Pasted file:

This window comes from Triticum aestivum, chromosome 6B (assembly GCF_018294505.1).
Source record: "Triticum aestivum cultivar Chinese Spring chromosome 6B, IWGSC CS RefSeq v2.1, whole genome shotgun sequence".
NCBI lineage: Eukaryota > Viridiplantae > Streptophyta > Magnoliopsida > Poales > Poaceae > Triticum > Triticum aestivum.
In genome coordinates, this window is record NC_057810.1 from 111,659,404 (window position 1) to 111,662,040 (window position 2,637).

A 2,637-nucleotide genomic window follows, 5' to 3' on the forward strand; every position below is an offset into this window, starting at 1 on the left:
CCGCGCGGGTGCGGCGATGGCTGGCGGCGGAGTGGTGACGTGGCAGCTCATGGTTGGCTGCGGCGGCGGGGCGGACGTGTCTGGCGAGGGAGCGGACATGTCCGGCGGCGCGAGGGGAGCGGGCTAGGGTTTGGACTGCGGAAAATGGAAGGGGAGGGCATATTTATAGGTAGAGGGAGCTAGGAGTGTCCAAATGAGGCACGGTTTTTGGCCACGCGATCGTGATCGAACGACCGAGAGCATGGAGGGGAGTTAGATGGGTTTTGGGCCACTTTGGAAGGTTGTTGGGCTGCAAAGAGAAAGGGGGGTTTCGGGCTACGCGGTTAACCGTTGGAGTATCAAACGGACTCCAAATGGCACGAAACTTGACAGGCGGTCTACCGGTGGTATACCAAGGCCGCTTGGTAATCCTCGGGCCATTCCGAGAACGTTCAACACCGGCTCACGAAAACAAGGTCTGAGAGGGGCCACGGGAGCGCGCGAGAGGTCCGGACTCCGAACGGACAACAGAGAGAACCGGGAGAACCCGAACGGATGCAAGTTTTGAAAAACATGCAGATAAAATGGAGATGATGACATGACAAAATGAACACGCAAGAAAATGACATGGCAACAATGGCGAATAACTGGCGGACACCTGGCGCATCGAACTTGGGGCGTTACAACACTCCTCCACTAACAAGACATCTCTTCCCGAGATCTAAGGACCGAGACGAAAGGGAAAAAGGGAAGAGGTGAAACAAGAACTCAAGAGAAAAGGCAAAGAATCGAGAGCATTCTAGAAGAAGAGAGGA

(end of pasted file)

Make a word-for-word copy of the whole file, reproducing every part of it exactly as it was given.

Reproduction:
This window comes from Triticum aestivum, chromosome 6B (assembly GCF_018294505.1).
Source record: "Triticum aestivum cultivar Chinese Spring chromosome 6B, IWGSC CS RefSeq v2.1, whole genome shotgun sequence".
NCBI lineage: Eukaryota > Viridiplantae > Streptophyta > Magnoliopsida > Poales > Poaceae > Triticum > Triticum aestivum.
In genome coordinates, this window is record NC_057810.1 from 111,659,404 (window position 1) to 111,662,040 (window position 2,637).

A 2,637-nucleotide genomic window follows, 5' to 3' on the forward strand; every position below is an offset into this window, starting at 1 on the left:
CCGCGCGGGTGCGGCGATGGCTGGCGGCGGAGTGGTGACGTGGCAGCTCATGGTTGGCTGCGGCGGCGGGGCGGACGTGTCTGGCGAGGGAGCGGACATGTCCGGCGGCGCGAGGGGAGCGGGCTAGGGTTTGGACTGCGGAAAATGGAAGGGGAGGGCATATTTATAGGTAGAGGGAGCTAGGAGTGTCCAAATGAGGCACGGTTTTTGGCCACGCGATCGTGATCGAACGACCGAGAGCATGGAGGGGAGTTAGATGGGTTTTGGGCCACTTTGGAAGGTTGTTGGGCTGCAAAGAGAAAGGGGGGTTTCGGGCTACGCGGTTAACCGTTGGAGTATCAAACGGACTCCAAATGGCACGAAACTTGACAGGCGGTCTACCGGTGGTATACCAAGGCCGCTTGGTAATCCTCGGGCCATTCCGAGAACGTTCAACACCGGCTCACGAAAACAAGGTCTGAGAGGGGCCACGGGAGCGCGCGAGAGGTCCGGACTCCGAACGGACAACAGAGAGAACCGGGAGAACCCGAACGGATGCAAGTTTTGAAAAACATGCAGATAAAATGGAGATGATGACATGACAAAATGAACACGCAAGAAAATGACATGGCAACAATGGCGAATAACTGGCGGACACCTGGCGCATCGAACTTGGGGCGTTACAACACTCCTCCACTAACAAGACATCTCTTCCCGAGATCTAAGGACCGAGACGAAAGGGAAAAAGGGAAGAGGTGAAACAAGAACTCAAGAGAAAAGGCAAAGAATCGAGAGCATTCTAGAAGAAGAGAGGA